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Judge denies Diamond anonymity in Libor case

FORMER Barclays Bank boss Bob Diamond asked a High Court judge to keep his identity secret during hearings in which the rigging of a lending rate was discussed, documentation released yesterday showed.

Mr Diamond was one of scores of current and former Barclays' employees who wanted anonymity during preliminary hearings of a High Court case relating to the manipulation of the London Interbank Offered Rate (Libor), legal papers showed.

The application was dismissed by Mr Justice Flaux.

Lawyers involved in the litigation yesterday released a list of those seeking anonymity in the wake of the judge's ruling.

The list included the names of Mr Diamond and another former Barclays' senior executive, Jerry del Missier.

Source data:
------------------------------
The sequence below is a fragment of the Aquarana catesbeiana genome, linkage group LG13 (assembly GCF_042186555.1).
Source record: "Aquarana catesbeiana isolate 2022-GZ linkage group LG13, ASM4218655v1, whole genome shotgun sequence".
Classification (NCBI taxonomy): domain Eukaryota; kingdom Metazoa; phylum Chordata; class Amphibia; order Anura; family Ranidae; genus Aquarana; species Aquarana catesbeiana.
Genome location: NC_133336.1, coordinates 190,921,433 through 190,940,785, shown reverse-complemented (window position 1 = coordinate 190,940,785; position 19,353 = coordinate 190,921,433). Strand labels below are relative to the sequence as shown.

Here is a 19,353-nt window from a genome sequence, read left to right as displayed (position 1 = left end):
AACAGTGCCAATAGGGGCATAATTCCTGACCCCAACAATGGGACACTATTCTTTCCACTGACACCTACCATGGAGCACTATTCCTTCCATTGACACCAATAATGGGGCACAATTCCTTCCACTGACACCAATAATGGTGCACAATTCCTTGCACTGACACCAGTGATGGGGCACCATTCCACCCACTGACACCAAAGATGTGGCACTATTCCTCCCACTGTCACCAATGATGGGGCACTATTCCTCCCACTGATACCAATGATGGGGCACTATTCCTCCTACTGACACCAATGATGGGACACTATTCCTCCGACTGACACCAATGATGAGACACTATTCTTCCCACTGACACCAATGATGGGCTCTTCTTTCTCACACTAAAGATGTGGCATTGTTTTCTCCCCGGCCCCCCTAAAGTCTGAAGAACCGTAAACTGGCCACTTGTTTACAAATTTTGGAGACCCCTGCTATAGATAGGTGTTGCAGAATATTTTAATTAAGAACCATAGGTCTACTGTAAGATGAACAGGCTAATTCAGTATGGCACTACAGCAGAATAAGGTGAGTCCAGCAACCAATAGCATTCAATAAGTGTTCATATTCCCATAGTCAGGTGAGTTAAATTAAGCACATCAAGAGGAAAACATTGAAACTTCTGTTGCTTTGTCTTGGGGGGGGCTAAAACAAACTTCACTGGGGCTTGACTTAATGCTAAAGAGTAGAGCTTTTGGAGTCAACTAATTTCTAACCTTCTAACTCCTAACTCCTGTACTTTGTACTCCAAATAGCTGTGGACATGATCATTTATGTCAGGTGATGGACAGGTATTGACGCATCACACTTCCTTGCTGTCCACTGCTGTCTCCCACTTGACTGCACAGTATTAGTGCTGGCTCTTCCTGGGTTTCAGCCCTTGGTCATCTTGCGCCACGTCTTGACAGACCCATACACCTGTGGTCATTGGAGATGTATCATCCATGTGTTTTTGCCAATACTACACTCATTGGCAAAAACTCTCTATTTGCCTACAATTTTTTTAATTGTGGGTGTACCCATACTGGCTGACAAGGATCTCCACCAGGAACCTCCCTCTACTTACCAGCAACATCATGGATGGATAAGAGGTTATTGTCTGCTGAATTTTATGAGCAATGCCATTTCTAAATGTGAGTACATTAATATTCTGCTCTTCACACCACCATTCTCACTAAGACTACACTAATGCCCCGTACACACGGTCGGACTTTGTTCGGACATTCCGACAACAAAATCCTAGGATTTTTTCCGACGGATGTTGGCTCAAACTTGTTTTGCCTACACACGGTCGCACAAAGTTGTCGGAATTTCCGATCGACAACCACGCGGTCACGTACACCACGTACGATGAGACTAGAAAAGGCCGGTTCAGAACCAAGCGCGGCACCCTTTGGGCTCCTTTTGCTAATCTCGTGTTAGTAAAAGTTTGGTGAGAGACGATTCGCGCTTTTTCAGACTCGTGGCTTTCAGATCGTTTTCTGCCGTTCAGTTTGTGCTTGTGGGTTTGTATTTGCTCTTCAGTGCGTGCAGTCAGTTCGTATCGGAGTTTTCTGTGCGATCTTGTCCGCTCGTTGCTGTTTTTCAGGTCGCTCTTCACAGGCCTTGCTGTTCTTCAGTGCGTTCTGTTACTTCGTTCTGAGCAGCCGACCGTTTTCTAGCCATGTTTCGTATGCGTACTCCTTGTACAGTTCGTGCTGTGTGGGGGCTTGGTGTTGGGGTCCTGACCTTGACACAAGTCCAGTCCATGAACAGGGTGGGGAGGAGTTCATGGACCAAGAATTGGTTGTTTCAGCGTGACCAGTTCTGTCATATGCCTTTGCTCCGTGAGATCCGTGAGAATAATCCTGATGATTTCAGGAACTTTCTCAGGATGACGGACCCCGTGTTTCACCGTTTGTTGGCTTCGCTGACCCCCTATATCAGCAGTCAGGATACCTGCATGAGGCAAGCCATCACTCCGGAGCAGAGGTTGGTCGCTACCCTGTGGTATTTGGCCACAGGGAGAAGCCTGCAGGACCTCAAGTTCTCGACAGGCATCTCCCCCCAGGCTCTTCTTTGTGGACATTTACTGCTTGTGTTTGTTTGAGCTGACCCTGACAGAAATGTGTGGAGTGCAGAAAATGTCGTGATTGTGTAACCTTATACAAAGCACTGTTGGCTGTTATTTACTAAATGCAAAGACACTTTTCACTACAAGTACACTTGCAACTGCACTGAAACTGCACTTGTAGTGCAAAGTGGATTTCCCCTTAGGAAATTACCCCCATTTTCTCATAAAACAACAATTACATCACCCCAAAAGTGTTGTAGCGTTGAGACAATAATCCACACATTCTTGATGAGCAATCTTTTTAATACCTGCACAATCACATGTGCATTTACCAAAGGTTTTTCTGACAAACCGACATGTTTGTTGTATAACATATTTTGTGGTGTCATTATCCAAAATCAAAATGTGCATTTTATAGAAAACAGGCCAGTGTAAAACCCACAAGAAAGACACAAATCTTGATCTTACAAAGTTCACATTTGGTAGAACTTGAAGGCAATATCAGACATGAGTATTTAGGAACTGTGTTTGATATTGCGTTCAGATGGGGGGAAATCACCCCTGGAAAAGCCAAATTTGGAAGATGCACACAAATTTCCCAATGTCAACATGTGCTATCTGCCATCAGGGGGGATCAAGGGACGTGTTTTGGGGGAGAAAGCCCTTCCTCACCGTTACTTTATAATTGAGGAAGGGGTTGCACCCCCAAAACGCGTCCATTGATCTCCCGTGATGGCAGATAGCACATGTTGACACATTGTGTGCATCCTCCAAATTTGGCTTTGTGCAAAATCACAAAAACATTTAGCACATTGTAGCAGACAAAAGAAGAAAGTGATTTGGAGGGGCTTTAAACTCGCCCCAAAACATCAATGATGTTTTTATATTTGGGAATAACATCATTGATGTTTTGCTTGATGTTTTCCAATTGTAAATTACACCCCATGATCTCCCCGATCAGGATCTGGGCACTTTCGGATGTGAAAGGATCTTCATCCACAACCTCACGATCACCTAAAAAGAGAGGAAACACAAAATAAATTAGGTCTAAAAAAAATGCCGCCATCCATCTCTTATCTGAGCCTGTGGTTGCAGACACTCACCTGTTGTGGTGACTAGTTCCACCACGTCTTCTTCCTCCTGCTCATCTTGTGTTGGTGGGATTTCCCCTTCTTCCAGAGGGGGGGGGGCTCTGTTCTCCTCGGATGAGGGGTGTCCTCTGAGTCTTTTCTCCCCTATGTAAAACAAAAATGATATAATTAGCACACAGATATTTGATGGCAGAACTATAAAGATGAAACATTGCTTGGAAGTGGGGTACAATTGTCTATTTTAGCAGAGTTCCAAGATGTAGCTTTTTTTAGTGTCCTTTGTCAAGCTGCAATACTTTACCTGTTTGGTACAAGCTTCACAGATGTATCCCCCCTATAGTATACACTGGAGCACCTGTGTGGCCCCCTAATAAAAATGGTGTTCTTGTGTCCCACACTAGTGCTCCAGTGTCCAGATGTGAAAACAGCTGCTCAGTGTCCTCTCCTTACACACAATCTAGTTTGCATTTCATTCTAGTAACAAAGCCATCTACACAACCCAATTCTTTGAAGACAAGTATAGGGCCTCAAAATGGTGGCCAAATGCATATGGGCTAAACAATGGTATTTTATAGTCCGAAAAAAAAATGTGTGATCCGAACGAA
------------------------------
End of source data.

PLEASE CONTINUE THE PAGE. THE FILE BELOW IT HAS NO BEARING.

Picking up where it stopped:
Mr Justice Flaux said more than 100 people had asked to be anonymised – and lawyers released a list containing 104 names.

The judge said not all those listed were thought to have been involved in any impropriety.

He said more than 20 were on a shortlist of people believed to have been referred to in "notices in respect of Libor".

The emails of others had been provided to regulators investigating alleged Libor manipulation.

Mr Diamond resigned as Barclays' chief executive in July 2012 in the wake of the rate-rigging scandal.

He stepped down after Barclays was fined £290 million by UK and US regulators for manipulating Libor, the rate at which banks lend to each other.

Several firms are airing grievances against Barclays in litigation which Mr Justice Flaux described as a "test case".

A spokesman for Barclays said: "This started as an alleged mis-selling case which the bank considers has no merit. The addition of a claim based on what happened with Libor does not change the bank's view.

"The fact that someone's documents were reviewed by the bank during its review of millions of documents does not mean that such a person was involved in any wrongdoing."

Mr Justice Flaux said a trial was due to take place in London later this year.

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